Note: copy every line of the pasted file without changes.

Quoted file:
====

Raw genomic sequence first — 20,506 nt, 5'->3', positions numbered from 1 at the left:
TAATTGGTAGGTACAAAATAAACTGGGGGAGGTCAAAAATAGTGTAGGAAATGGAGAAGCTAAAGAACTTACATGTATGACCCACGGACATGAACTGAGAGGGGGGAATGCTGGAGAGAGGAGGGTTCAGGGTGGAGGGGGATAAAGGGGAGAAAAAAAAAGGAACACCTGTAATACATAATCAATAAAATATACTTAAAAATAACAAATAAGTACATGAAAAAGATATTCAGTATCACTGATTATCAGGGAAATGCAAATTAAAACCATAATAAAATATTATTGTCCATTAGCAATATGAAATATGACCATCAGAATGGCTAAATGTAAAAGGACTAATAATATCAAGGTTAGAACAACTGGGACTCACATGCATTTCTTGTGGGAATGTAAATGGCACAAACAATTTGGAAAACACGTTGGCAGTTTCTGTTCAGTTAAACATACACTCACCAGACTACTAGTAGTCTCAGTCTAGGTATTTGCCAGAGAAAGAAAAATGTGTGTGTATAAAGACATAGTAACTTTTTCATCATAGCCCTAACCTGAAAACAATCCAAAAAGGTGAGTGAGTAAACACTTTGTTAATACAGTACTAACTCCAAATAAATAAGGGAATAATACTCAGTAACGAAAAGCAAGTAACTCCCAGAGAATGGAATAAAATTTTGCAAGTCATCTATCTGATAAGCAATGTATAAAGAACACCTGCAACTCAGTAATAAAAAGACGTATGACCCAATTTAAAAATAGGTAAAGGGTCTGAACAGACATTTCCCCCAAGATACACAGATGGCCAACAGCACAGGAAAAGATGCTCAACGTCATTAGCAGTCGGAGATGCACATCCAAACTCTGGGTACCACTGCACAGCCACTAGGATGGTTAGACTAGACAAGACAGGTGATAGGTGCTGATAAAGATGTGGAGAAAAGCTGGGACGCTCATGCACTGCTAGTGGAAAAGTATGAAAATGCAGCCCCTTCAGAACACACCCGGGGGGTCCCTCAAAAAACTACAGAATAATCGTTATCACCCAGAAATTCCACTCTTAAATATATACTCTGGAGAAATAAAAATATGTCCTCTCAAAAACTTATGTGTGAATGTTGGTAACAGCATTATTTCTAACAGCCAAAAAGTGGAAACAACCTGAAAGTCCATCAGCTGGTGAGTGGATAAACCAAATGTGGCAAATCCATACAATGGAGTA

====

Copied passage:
Raw genomic sequence first — 20,506 nt, 5'->3', positions numbered from 1 at the left:
TAATTGGTAGGTACAAAATAAACTGGGGGAGGTCAAAAATAGTGTAGGAAATGGAGAAGCTAAAGAACTTACATGTATGACCCACGGACATGAACTGAGAGGGGGGAATGCTGGAGAGAGGAGGGTTCAGGGTGGAGGGGGATAAAGGGGAGAAAAAAAAAGGAACACCTGTAATACATAATCAATAAAATATACTTAAAAATAACAAATAAGTACATGAAAAAGATATTCAGTATCACTGATTATCAGGGAAATGCAAATTAAAACCATAATAAAATATTATTGTCCATTAGCAATATGAAATATGACCATCAGAATGGCTAAATGTAAAAGGACTAATAATATCAAGGTTAGAACAACTGGGACTCACATGCATTTCTTGTGGGAATGTAAATGGCACAAACAATTTGGAAAACACGTTGGCAGTTTCTGTTCAGTTAAACATACACTCACCAGACTACTAGTAGTCTCAGTCTAGGTATTTGCCAGAGAAAGAAAAATGTGTGTGTATAAAGACATAGTAACTTTTTCATCATAGCCCTAACCTGAAAACAATCCAAAAAGGTGAGTGAGTAAACACTTTGTTAATACAGTACTAACTCCAAATAAATAAGGGAATAATACTCAGTAACGAAAAGCAAGTAACTCCCAGAGAATGGAATAAAATTTTGCAAGTCATCTATCTGATAAGCAATGTATAAAGAACACCTGCAACTCAGTAATAAAAAGACGTATGACCCAATTTAAAAATAGGTAAAGGGTCTGAACAGACATTTCCCCCAAGATACACAGATGGCCAACAGCACAGGAAAAGATGCTCAACGTCATTAGCAGTCGGAGATGCACATCCAAACTCTGGGTACCACTGCACAGCCACTAGGATGGTTAGACTAGACAAGACAGGTGATAGGTGCTGATAAAGATGTGGAGAAAAGCTGGGACGCTCATGCACTGCTAGTGGAAAAGTATGAAAATGCAGCCCCTTCAGAACACACCCGGGGGGTCCCTCAAAAAACTACAGAATAATCGTTATCACCCAGAAATTCCACTCTTAAATATATACTCTGGAGAAATAAAAATATGTCCTCTCAAAAACTTATGTGTGAATGTTGGTAACAGCATTATTTCTAACAGCCAAAAAGTGGAAACAACCTGAAAGTCCATCAGCTGGTGAGTGGATAAACCAAATGTGGCAAATCCATACAATGGAGTA